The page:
A “Journey” by Boat

“I can’t wait to plan my next rafting trip, I am definitely doing this again” Mithila, the brain behind our Nepal tour exclaimed while recounting her adventure. This was her first rafting experience, and despite being an urbanite, a busy professional and a tech-savvy individual who can’t swim, her experience on the incredible rogue Trishuli River in Central Nepal was amazing enough to inspire her to do it all over again.

Harbouring the same emotion, other members of our group and I wished to turn back time just for a day. Only to relive the highs and lows of rapids the Trishuli River had to offer. For those who do not know, Rapids are sections of a river where the river bed has a relatively steep gradient, causing an increase in water velocity and turbulence.

Struggling to be functioning adults, after a night of exploring ourselves, we ran towards the bus station hoping to catch it before it abandons us in the morning. Power walking through the entire way, with our backpacks, we were able to board the bus. However, lady luck was not on our side. One of our group members, Adity, left the bus tickets back at the hotel. She had one job! Wasting no time, we called our super-helpful tour operator Vyas Treks and Expedition, and the issue was mitigated in no time.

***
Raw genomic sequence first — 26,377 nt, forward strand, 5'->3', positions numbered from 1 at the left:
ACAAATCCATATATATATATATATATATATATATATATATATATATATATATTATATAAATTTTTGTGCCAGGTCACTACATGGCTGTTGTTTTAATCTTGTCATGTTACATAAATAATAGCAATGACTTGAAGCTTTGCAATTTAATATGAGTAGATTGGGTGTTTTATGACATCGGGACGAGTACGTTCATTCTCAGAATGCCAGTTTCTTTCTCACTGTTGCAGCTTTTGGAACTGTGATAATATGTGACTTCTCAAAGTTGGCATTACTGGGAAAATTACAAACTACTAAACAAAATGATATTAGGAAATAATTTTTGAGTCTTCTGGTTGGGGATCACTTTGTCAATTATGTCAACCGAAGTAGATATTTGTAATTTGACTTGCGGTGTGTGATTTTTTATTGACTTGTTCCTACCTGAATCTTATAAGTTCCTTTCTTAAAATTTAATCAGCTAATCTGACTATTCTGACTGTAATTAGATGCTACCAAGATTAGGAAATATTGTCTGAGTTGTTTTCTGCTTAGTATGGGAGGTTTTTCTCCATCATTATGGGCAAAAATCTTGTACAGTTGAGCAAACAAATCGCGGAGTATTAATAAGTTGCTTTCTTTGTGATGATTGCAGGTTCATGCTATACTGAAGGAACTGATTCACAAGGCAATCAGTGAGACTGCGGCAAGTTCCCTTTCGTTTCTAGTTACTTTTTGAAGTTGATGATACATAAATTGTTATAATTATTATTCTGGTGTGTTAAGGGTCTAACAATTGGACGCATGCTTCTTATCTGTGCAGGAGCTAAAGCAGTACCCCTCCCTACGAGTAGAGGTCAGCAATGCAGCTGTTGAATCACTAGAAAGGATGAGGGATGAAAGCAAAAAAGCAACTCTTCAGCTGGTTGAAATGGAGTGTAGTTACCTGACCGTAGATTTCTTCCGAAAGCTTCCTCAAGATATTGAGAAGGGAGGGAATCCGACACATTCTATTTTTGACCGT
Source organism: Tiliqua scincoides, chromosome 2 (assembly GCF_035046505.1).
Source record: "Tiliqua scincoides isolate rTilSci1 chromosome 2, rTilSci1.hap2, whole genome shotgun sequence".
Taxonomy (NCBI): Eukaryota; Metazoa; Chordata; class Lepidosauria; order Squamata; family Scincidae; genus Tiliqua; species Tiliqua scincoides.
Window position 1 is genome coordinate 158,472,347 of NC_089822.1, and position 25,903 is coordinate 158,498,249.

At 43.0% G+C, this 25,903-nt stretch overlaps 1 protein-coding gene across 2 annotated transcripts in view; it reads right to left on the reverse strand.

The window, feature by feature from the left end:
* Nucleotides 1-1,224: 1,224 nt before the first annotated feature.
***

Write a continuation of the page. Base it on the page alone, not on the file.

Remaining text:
Needless to say, the power walk and the anxiety left us parched, which led to us purchasing enough water to keep the four of us hydrated for the entire day’s journey. Our destination was Pokhara, the land from where you can admire the Himalayan Range with your own two eyes.

Before we could witness the herculean view of the mountains on the horizon, we had one stop midway between Kathmandu and our final destination. The three-hour bus ride came to a swift end at our stop Charaudi, the place where we’ll experience rafting for the very first time. The bus dropped all four of us at the stop where our instructor and guide greeted us for the adventure which awaited us. The instructor began to lead the way towards the rafting camp, which was on the riverside of the valley. Our slow descent towards the camp under the scorching sun was excruciating.

After reaching the camp, we quickly changed into more breathable clothes and applied an ample amount of sunscreen. An hour or two later, we were taken to the bank of the river Trishuli which was our actual starting point of Trisuli rafting. The instructor gave some briefing on how to face rapids and whirlpools and how to use rafting gears such as rafting paddles or oars, helmet, life jackets and other safety measures. He explained that the front of the raft gets the most action. The middle section of the raft is usually the place where it is less challenging than the front row. The last row is for those who want to remain safe and cruise through the river with the occasional bumps.

Not being able to hold the question in any longer, the last member of our group, Rakib expressed his concern by asking, “Will we get wet?”

The instructor gave a long pause and was confused about whether Rakib was serious. He actually was. He was just not entirely clear about what rafting was. To him, it was cruising through the river on a boat. I kept my conscience clear by technically not lying to him. Rakib is still waiting for a response to his question to this day.